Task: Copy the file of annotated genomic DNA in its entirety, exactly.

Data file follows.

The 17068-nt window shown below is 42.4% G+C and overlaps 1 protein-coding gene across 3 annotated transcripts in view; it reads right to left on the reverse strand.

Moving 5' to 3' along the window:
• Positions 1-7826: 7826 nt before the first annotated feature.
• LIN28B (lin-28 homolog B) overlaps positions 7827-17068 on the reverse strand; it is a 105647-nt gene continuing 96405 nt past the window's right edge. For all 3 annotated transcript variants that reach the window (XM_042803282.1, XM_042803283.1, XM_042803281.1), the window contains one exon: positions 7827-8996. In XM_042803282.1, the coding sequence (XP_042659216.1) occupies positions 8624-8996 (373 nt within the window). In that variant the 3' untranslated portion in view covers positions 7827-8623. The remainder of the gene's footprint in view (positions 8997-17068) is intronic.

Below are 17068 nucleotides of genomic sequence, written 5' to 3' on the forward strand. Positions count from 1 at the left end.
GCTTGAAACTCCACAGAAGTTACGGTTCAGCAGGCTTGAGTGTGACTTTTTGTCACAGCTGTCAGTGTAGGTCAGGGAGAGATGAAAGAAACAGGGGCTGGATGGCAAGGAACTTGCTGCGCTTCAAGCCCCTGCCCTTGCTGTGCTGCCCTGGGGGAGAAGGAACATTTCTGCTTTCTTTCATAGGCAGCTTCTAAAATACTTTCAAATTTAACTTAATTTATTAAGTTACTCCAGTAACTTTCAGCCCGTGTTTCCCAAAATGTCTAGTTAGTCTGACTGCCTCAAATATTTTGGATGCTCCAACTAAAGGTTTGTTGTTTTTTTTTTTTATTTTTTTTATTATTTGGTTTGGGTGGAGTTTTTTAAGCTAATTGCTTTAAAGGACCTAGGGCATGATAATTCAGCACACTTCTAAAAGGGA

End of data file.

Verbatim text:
The 17068-nt window shown below is 42.4% G+C and overlaps 1 protein-coding gene across 3 annotated transcripts in view; it reads right to left on the reverse strand.

Moving 5' to 3' along the window:
• Positions 1-7826: 7826 nt before the first annotated feature.
• LIN28B (lin-28 homolog B) overlaps positions 7827-17068 on the reverse strand; it is a 105647-nt gene continuing 96405 nt past the window's right edge. For all 3 annotated transcript variants that reach the window (XM_042803282.1, XM_042803283.1, XM_042803281.1), the window contains one exon: positions 7827-8996. In XM_042803282.1, the coding sequence (XP_042659216.1) occupies positions 8624-8996 (373 nt within the window). In that variant the 3' untranslated portion in view covers positions 7827-8623. The remainder of the gene's footprint in view (positions 8997-17068) is intronic.

Below are 17068 nucleotides of genomic sequence, written 5' to 3' on the forward strand. Positions count from 1 at the left end.
GCTTGAAACTCCACAGAAGTTACGGTTCAGCAGGCTTGAGTGTGACTTTTTGTCACAGCTGTCAGTGTAGGTCAGGGAGAGATGAAAGAAACAGGGGCTGGATGGCAAGGAACTTGCTGCGCTTCAAGCCCCTGCCCTTGCTGTGCTGCCCTGGGGGAGAAGGAACATTTCTGCTTTCTTTCATAGGCAGCTTCTAAAATACTTTCAAATTTAACTTAATTTATTAAGTTACTCCAGTAACTTTCAGCCCGTGTTTCCCAAAATGTCTAGTTAGTCTGACTGCCTCAAATATTTTGGATGCTCCAACTAAAGGTTTGTTGTTTTTTTTTTTTATTTTTTTTATTATTTGGTTTGGGTGGAGTTTTTTAAGCTAATTGCTTTAAAGGACCTAGGGCATGATAATTCAGCACACTTCTAAAAGGGA